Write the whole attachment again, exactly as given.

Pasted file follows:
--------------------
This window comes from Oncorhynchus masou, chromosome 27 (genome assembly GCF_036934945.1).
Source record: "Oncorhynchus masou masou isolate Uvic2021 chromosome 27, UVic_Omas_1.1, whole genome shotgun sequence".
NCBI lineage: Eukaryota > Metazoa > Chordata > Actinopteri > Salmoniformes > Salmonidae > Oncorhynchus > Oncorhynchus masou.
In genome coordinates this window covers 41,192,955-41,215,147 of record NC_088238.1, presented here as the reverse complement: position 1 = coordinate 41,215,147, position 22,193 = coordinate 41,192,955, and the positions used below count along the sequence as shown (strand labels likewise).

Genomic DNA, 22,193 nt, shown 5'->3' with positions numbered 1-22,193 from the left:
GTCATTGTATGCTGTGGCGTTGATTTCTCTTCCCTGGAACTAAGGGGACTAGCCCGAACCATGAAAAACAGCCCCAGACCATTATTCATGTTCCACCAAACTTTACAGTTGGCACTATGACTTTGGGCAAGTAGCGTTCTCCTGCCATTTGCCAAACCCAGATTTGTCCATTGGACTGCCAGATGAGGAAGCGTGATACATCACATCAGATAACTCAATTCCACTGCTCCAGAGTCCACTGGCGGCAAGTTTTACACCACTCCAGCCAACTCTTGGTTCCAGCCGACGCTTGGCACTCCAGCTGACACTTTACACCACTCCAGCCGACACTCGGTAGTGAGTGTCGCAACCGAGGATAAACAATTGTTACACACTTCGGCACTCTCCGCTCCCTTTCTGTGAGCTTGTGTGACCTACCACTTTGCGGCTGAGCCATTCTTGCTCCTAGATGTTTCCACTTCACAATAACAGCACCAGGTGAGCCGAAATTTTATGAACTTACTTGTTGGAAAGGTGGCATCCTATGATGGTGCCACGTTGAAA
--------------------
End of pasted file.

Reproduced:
This window comes from Oncorhynchus masou, chromosome 27 (genome assembly GCF_036934945.1).
Source record: "Oncorhynchus masou masou isolate Uvic2021 chromosome 27, UVic_Omas_1.1, whole genome shotgun sequence".
NCBI lineage: Eukaryota > Metazoa > Chordata > Actinopteri > Salmoniformes > Salmonidae > Oncorhynchus > Oncorhynchus masou.
In genome coordinates this window covers 41,192,955-41,215,147 of record NC_088238.1, presented here as the reverse complement: position 1 = coordinate 41,215,147, position 22,193 = coordinate 41,192,955, and the positions used below count along the sequence as shown (strand labels likewise).

Genomic DNA, 22,193 nt, shown 5'->3' with positions numbered 1-22,193 from the left:
GTCATTGTATGCTGTGGCGTTGATTTCTCTTCCCTGGAACTAAGGGGACTAGCCCGAACCATGAAAAACAGCCCCAGACCATTATTCATGTTCCACCAAACTTTACAGTTGGCACTATGACTTTGGGCAAGTAGCGTTCTCCTGCCATTTGCCAAACCCAGATTTGTCCATTGGACTGCCAGATGAGGAAGCGTGATACATCACATCAGATAACTCAATTCCACTGCTCCAGAGTCCACTGGCGGCAAGTTTTACACCACTCCAGCCAACTCTTGGTTCCAGCCGACGCTTGGCACTCCAGCTGACACTTTACACCACTCCAGCCGACACTCGGTAGTGAGTGTCGCAACCGAGGATAAACAATTGTTACACACTTCGGCACTCTCCGCTCCCTTTCTGTGAGCTTGTGTGACCTACCACTTTGCGGCTGAGCCATTCTTGCTCCTAGATGTTTCCACTTCACAATAACAGCACCAGGTGAGCCGAAATTTTATGAACTTACTTGTTGGAAAGGTGGCATCCTATGATGGTGCCACGTTGAAA